Additionally, I provide a voice to the climate change initiatives through face-to-face conversations as well as via digital platforms. I strive to communicate messages on the causes of climate change, its detrimental impacts, and mitigation strategies to my friends and the public via social media platforms such as Facebook, WhatsApp, Instagram, and Twitter. Besides, I regularly develop YouTube videos that voice my concern on the drastically progressing global warming and the significance of assuming its mitigation strategies at the individual level. Moreover, I write articles aimed to pass messages on the significance of the socio-economic advantages of mitigating climate change and share them with my friends to encourage them to adapt my recommendations described therein.

Actions Taken and Lessons Learned

Actions Taken

My personal actions involved taking part in voluntary environmental protection initiatives such as waste collection and tree planting sessions. Furthermore, I have undertaken facilitate local, regional, and international climate change initiatives by contributing to a carbon tax as well as climate change agency kitties. Additionally, my political actions involved taking part in the election of environmental protection officials in our school. Furthermore, I participated in the election of community health volunteers who were tasked with spreading awareness on the importance of environmental conservation. Furthermore, my awareness actions encompassed sharing my ideas on climate change mitigation strategies through face-to-face interactions, direct messaging, calls, and via social media posts and discussions. Some of the awareness messages I passed to my friends, family, and the public include the significance of embracing renewable energy sources, avoiding careful dumping of wastes, campaigning against deforestation activities.

Lessons Learned

My experience in countering social injustice has improved my appreciation for the courage, standing up for what I believe in, and countering negative hegemonic forces. From my interactions with individuals during my social media campaigns campaigning against climate change, I got overwhelming support and positive comments appreciating my efforts. For instance, one social media user on Twitter commented that “I agree with your emphasis that we should all join hands in protecting the earth from irreversible destruction from climate change before it is too late.” Besides, my most significant lesson is that the fight against climate change should not be primarily left for government institutions and international organizations and instead should be spearheaded by citizens from all nations at grass root levels. If given a chance, I would make sure to develop regular virtual meetings with various people across the globe to share our experience and come up with innovative frameworks for mitigating global warming and climate change.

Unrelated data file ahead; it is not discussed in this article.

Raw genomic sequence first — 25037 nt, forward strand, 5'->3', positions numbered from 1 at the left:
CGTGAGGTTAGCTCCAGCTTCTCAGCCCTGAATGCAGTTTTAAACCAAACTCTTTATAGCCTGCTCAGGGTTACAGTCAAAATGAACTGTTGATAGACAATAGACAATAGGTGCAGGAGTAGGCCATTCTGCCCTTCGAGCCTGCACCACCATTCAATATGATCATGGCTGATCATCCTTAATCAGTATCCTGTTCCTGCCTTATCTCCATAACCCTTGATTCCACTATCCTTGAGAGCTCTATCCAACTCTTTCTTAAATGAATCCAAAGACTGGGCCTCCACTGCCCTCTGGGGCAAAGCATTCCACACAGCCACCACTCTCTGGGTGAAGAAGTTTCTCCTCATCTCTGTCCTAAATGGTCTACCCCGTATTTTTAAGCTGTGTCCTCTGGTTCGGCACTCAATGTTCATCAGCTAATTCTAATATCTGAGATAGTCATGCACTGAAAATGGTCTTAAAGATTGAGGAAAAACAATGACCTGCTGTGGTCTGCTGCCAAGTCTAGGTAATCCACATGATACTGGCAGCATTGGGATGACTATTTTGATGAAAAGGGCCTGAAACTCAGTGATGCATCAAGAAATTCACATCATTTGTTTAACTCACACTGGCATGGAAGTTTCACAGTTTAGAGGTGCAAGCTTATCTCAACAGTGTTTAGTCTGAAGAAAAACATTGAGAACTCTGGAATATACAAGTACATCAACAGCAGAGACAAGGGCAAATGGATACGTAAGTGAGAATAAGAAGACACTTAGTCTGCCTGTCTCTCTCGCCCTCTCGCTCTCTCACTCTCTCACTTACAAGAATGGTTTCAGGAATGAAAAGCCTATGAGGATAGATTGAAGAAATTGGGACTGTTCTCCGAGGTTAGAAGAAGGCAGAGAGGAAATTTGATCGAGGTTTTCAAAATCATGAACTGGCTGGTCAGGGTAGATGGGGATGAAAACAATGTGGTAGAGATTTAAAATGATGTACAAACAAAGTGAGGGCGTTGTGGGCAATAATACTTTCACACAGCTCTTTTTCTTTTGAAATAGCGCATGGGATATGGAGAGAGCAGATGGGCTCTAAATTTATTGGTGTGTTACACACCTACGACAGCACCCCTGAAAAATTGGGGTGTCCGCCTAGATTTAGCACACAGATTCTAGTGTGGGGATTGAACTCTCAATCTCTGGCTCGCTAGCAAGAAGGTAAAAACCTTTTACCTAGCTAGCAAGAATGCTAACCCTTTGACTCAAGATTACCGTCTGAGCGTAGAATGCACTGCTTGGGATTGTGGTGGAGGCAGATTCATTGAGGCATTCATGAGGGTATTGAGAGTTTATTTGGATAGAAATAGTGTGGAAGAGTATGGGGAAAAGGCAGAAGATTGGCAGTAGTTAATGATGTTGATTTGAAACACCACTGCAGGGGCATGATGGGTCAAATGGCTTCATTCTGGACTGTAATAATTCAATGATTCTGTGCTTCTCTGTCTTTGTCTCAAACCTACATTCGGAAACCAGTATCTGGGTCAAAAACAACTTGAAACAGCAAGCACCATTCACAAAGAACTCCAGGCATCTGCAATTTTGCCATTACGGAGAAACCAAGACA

Conclusion

Climate change remains a widespread challenge in the current world due to its widespread socio-economic impacts. Some of the significant causes of climate change include dominant industrialization activities, over-reliance on fossil fuels, deforestation activities, improper waste disposals, and inorganic farming activities that increase greenhouse emissions. To combat climate change, various local and international organizations have come up with policy initiatives such as the RCP-SSP system, Paris agreement, Nbs, and daily weather pattern detection systems to help combat climate change. However, individuals must support the existing organizational frameworks by using renewable energy sources, avoiding deforestation and inorganic farming, ensuring proper waste disposal, and improving environmental protection awareness.

References

Dietz, W. H. (2020). Climate change and malnutrition: We need to act now. The Journal of Clinical Investigation, 130(2), 556-558.

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O’Neill, B.C., Carter, T.R., Ebi, K. et al. (2020). Achievements and needs for the climate change scenario framework. Nature Climate Change, 10, 1074-1084.

Seddon, N., Chausson, A., Berry, P., Girardin, C.A.J., Smith, A., Turner, B. (2020). Understanding the value and limits of nature-based solutions to climate change and other global challenges. Philosophical Transactions of the Royal Society B, 375, 1-12.

Sippel, S., Meinshausen, N., Fischer, E. M., Székely, E., & Knutti, R. (2020). Climate change now detectable from any single day of weather at global scale. Nature climate change, 10(1), 35-41.

Skeie, R.B., Peters, G.P., Fuglestvedt, J., Fuglestvedt, J., & Andrew, R. (2021). A future perspective of historical contributions to climate change. Climatic Change, 164(24), 1-13.